Decisions in life: Have we made the ‘right’ or ‘wrong’ ones?

Looking back at our own lives, we may sometimes be tempted to re-evaluate the way we have followed in life and decide whether the decisions that have brought us up until this point were the right ones. At the end of the day -we may think-, we could be doing better. Moreover, when we look at what we have done and what we have achieved, and we compare it to what other seemingly better-doing people have pursued and reach, there’s always a chance we will question our past (and current) ability to make decisions.

When we compare our own journey to that of others, does that provide us with a clear picture of how good have our decisions been in the past? At first, it would appear logical that it is. If we think about it, right after the moment we are born we are started on the race of life, where the older we get, the more we feel this urge to excel over others. Sometimes, the society that surrounds us acts as the judge to determine whether our race in life has met the standards to consider it a successful one or not. In their view, the best way to determine this is by comparing what one individual has achieved throughout their life against what other individuals have achieved.

In our modern times, and within most societal standards, these dangerous judgements are quantified (humans are, after all, driven and motivated by what is tangible and immediately available): We compare how much money a person has with respect to the other one, we compare what degree of professional development has a person achieved as compared to others, we compare how many possessions has a person amassed with respect to other people. We compare so many quantifiable attributes in people, and the more we compare, the better we can define whether a person has done well in life by taking the correct decisions. And then, we can see whether we have mimicked their decisions, or conversely, whether we have taken some wrong decisions and we are not as far ahead in the race of life as we could be.

But measuring and quantifying our lives is not an accurate view of our previous or current ability to make good decisions. Quantifying the goodness that surrounds us, the happiness we experience, and the success that we have achieved, is useless. In the end, we must acknowledge that our very human nature is not built on quantifiable attributes: Every person is a unique being, with unique qualities, unique goals and unique missions. Every one of us is pursuing a different path that does not lead to a ‘right’ or ‘wrong’ direction, but it rather pursues different directions than other people’s life paths. Moreover, the paths we follow are not dead ends, but they are merely streets that lead to intersections which, down the road, will allow us to modify our route.

Given our uniqueness as individuals and the uniqueness of our missions in life, it is of no use to try to compare ourselves to other individuals, and determine from there whether we have made right or wrong decisions. There are no right or wrong decisions – there are just different decisions, that cannot (and should not) be quantified by tangible attributes. Rest assured that right now, you are at the right place, at the right time, as you are following the road that will lead you to fulfil your own mission.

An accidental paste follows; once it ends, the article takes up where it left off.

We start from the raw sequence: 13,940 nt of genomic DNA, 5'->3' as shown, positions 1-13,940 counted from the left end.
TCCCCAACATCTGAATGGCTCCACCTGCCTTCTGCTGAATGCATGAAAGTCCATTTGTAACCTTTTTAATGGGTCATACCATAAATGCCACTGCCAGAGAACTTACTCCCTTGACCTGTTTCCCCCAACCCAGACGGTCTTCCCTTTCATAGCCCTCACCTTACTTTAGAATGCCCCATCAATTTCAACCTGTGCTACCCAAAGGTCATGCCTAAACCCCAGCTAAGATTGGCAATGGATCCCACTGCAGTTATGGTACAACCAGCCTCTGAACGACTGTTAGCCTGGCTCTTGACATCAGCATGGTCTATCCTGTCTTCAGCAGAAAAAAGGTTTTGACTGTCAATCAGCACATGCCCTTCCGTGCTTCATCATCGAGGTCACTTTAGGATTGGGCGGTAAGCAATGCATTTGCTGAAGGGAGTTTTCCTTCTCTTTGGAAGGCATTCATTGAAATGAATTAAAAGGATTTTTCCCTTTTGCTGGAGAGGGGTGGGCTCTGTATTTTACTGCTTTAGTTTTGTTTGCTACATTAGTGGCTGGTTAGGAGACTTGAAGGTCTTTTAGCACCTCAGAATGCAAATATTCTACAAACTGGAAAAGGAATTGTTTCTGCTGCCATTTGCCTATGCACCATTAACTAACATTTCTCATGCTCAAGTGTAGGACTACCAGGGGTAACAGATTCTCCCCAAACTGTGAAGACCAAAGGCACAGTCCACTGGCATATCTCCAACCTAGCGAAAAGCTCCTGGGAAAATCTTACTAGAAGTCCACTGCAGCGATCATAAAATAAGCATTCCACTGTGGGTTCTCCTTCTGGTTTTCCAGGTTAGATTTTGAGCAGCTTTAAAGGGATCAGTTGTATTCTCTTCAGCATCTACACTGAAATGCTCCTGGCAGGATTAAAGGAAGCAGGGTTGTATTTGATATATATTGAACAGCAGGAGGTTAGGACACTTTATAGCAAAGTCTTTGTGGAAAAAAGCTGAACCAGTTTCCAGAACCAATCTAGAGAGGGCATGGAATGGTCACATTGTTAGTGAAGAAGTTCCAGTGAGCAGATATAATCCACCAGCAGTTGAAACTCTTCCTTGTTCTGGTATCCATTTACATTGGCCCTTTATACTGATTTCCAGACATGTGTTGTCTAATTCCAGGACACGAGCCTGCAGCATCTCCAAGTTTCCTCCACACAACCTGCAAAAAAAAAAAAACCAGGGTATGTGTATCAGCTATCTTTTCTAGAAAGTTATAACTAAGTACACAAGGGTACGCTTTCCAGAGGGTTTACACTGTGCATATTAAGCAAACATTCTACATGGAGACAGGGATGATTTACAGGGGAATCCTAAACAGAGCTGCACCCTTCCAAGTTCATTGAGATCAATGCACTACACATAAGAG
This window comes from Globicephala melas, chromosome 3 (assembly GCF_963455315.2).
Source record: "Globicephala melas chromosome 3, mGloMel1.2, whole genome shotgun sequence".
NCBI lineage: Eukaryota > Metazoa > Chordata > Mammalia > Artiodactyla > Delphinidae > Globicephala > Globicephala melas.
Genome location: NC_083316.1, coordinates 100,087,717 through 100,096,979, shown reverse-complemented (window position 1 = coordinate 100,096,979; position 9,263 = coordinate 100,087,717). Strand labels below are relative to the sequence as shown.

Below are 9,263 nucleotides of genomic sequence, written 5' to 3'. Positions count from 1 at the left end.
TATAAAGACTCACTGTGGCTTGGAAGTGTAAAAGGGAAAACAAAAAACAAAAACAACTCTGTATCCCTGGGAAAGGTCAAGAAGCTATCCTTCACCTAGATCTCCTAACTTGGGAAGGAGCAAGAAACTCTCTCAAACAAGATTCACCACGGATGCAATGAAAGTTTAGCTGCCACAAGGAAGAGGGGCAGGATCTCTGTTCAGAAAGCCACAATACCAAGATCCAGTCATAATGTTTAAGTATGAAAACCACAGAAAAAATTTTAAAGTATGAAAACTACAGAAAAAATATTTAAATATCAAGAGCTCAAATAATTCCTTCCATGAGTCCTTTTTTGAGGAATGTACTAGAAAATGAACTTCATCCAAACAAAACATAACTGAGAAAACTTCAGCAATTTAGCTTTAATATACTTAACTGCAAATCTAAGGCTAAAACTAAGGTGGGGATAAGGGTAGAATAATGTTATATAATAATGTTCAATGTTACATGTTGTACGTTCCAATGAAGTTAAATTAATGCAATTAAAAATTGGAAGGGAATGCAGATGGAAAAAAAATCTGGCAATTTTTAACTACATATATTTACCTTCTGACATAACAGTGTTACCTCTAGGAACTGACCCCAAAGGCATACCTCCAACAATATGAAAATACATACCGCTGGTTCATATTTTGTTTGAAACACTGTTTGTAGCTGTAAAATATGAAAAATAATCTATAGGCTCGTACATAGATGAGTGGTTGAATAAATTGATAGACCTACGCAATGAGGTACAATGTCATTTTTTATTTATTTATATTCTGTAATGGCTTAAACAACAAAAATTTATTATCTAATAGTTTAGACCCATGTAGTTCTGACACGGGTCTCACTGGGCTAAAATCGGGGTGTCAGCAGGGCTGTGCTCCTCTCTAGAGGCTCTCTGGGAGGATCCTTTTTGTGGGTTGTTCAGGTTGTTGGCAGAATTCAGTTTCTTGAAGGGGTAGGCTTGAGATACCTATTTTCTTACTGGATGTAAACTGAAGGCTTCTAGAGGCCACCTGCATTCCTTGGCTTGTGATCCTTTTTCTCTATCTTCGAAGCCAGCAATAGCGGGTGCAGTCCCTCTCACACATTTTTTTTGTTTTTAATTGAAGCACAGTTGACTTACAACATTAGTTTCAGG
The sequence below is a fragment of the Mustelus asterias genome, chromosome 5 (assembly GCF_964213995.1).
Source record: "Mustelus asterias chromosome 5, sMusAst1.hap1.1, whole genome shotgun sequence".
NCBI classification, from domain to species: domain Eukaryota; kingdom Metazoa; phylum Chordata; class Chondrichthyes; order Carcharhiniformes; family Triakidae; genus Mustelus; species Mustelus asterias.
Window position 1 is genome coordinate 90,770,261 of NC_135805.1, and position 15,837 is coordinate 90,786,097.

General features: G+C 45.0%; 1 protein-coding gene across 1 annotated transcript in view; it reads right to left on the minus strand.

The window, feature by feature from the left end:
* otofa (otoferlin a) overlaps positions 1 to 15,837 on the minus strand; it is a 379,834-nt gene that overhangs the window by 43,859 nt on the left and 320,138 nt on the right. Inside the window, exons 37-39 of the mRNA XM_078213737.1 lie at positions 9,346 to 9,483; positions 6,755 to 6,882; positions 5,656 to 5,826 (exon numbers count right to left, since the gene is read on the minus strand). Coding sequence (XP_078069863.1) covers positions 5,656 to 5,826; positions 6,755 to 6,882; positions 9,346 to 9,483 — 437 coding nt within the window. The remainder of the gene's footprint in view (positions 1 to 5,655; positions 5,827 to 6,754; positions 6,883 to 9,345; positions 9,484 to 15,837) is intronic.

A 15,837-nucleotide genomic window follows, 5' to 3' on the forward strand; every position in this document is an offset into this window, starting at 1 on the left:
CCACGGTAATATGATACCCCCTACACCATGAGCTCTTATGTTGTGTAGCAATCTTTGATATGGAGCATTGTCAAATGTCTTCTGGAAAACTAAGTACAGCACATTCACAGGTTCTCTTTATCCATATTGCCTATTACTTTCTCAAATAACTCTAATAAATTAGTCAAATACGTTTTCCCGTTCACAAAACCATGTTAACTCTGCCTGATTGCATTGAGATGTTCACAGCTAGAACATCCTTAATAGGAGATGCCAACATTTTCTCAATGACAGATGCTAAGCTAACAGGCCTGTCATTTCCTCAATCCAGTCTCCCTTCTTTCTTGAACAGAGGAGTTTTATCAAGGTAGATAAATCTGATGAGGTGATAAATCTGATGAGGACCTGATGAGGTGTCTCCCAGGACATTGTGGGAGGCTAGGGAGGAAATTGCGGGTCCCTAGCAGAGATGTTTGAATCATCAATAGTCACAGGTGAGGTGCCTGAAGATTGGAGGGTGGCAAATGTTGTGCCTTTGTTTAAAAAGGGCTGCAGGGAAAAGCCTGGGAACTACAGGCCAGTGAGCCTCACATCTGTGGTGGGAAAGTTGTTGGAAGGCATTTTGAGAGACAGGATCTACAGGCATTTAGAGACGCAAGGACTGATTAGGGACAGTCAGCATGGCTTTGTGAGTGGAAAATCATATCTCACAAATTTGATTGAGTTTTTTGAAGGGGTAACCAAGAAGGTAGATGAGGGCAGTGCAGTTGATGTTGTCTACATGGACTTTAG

The Dalai Lama: What is most surprising about humanity?

Dalai Lama

“The Dalai Lama, when asked what surprised him most about humanity, answered: ‘Man. Because he sacrifices his health in order to make money. Then he sacrifices money to recuperate his health. And then he is so anxious about the future that he does not enjoy the present; the result being that he does not live in the the present or the future; he lives as if he is never going to die, and then dies having never really lived.”

Mens Sana in Corpore Sano – Exercise and what?

The Romans wisely coined the phrase “Mens Sana in Corpore Sano”, which roughly translates as “Healthy Mind in a Healthy Body”.

The very base of this thought is not only that by doing exercise, our mind will stay clear of “noise” that allow us to ascertain our world in the most transparent way. Very deep inside, the very message that this phrase conveys is that a balanced life keeps our Mind and Body clear. Indeed, we must pay equal attention to our body and mind to achieve a plentiful Physical Existence. How so?

Vitruvian Man

Let’s start by speaking about the healthy Body. As science has correctly taught us, a healthy Body requires exercise, balanced nutrition, hygiene and regular examinations to make sure that it is always at its peak performance rate. If we only did this, would we automatically know that this healthy Body contains a healthy Mind?

Probably not per se. Despite of the fact that a healthy body provides an ideal environment for a healthy Mind to exist, there is also some maintenance that must be done to the Mind – and such maintenance comes in the shape of relaxation, meditation, and exercising the mind (i.e. thinking!), along with recreational activities and an adequate management of stress.

Being so, Without a healthy Mind, we cannot have a healthy body. Without a healthy Body, we cannot have a healthy Mind. Only achieving a healthy Body does not grant us a healthy Mind, nor vice versa. Life is all about balances – and this famous Roman saying is just a timeless reminder of that for all generations that were, are, and will be.